Characterization of the Increased Risk of Attention Deficit Hyperactivity Disorder Following Early-Life Exposure to Deltamethrin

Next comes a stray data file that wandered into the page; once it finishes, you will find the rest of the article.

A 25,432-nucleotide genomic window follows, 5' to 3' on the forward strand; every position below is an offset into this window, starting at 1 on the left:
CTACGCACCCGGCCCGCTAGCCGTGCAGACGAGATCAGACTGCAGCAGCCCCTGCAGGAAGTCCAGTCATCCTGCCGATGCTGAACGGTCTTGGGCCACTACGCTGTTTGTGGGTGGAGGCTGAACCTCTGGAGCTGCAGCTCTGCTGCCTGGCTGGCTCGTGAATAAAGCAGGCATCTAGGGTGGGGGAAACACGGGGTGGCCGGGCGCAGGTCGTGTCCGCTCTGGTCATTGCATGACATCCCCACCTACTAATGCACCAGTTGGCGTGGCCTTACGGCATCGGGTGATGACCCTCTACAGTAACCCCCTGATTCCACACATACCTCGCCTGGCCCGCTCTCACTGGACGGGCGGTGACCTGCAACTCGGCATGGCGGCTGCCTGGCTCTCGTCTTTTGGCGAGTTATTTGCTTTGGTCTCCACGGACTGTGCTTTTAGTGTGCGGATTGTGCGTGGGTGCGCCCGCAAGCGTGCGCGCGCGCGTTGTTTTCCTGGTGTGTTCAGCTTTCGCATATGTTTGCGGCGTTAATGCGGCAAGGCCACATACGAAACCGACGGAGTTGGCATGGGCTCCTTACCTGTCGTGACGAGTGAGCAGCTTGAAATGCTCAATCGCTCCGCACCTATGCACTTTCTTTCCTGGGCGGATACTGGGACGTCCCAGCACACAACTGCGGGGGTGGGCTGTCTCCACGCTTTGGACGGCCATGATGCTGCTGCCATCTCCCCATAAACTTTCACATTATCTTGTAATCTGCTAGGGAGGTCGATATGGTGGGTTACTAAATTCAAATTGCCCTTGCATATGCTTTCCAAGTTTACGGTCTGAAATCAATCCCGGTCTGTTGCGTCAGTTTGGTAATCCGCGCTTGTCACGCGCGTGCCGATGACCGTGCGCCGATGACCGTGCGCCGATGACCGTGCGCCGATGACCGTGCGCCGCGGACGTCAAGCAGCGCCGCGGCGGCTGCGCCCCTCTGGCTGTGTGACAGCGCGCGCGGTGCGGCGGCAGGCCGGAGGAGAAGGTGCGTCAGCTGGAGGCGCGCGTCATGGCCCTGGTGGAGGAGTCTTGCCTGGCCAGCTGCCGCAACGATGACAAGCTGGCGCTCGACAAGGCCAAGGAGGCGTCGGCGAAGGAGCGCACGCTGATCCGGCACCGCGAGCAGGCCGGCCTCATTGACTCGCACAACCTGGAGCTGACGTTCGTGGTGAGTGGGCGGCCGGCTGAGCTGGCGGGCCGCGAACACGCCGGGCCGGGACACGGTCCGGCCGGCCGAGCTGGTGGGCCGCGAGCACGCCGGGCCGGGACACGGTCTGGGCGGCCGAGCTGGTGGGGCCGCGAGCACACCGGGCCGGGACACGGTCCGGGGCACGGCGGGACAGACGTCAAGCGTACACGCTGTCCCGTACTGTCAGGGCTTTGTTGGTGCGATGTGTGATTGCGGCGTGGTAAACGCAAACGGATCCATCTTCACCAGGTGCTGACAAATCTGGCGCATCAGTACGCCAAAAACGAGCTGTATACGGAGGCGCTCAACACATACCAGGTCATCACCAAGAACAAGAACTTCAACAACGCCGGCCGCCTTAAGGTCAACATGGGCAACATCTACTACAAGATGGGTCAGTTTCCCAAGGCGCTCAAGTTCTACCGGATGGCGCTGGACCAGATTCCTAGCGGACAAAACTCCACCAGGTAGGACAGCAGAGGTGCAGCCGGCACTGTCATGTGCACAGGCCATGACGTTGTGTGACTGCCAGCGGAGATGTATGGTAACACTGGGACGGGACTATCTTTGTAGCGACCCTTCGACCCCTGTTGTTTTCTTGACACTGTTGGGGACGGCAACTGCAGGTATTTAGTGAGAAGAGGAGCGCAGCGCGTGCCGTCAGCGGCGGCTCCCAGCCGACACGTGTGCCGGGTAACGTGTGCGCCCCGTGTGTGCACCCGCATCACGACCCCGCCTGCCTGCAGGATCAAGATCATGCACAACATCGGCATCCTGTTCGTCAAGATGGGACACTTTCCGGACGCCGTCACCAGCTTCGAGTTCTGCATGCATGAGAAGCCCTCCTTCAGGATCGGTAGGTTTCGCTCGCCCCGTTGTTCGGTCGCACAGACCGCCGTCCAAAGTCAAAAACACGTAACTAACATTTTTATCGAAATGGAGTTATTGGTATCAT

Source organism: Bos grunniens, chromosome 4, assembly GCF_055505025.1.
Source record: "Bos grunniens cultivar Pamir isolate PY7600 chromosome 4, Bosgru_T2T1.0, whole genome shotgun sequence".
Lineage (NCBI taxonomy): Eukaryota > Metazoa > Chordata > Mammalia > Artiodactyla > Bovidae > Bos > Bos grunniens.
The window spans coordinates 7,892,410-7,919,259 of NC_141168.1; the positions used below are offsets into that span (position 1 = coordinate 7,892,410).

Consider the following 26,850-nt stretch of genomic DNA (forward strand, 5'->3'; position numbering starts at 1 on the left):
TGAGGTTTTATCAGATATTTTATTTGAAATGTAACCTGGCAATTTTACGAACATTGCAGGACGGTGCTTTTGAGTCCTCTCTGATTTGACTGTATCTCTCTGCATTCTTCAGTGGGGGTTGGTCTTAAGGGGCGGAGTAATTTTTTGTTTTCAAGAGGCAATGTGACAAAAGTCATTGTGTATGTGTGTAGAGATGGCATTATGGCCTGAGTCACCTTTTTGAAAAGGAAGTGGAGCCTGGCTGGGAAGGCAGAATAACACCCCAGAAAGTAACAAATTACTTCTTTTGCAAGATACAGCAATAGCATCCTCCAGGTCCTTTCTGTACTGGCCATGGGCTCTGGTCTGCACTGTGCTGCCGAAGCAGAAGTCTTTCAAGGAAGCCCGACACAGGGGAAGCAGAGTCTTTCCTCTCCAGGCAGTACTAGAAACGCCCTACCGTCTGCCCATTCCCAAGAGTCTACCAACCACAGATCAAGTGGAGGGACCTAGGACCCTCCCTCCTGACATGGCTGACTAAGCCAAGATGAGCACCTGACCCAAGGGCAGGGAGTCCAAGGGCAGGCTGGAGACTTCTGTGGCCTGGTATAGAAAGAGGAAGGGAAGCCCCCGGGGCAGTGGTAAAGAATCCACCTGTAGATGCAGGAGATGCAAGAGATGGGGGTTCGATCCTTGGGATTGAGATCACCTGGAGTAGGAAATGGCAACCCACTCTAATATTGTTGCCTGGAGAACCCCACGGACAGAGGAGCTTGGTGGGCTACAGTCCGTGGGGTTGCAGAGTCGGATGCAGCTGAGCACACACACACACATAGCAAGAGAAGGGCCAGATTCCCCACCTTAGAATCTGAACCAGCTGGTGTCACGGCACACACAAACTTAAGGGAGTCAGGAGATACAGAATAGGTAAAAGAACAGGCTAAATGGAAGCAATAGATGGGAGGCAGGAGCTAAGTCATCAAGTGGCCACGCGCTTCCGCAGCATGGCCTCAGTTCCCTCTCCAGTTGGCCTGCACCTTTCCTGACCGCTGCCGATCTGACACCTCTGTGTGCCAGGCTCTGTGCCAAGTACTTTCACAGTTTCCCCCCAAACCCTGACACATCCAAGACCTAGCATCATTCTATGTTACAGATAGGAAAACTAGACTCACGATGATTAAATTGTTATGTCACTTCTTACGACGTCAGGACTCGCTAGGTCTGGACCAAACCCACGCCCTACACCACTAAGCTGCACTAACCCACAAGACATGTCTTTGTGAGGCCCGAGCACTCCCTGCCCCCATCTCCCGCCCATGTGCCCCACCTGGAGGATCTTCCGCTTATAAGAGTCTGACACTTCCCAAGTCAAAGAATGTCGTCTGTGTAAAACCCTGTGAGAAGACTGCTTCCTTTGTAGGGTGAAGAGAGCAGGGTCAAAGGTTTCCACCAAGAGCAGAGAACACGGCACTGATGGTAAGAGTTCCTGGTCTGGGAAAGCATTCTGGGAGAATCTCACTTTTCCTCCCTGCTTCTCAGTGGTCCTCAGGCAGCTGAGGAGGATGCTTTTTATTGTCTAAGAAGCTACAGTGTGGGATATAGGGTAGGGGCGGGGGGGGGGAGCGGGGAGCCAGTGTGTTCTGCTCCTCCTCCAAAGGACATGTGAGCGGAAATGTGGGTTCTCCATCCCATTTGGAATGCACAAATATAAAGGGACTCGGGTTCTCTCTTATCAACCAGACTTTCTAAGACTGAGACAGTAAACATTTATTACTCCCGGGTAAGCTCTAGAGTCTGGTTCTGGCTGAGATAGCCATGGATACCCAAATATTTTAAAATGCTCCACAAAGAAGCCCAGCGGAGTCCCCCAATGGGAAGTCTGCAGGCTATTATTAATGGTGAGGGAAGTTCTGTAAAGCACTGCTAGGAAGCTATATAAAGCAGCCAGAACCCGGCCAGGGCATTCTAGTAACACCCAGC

Unmasking the mechanistic etiology of neurodevelopmental disorders remains at the forefront of neuroscience research. To this end, epidemiological studies have sought to identify key risk factors driving these disorders. Unsurprisingly, early-life exposure to ubiquitous pesticides which target the central nervous system has been identified as one such risk factor. Pyrethroids, a popular class of insecticides, have been directly correlated with an increased risk in Attention Deficit Hyperactivity Disorder (ADHD). The focus of this thesis is to elucidate the mechanism through which the pyrethroid deltamethrin (DM) contributes to the development of ADHD. Our studies identify perturbations in voltage-gated sodium (Nav) channel 1.6 and medium spiny neurons which highly express Nav1.6- both of which are key components of reward circuitry. These studies are further complemented by identification of behavioral aberrations that typify the human pathophysiology of ADHD. Together, this data identifies a possible mechanism through which early-life exposure to DM disrupts reward circuitry contributing to the etiology of ADHD.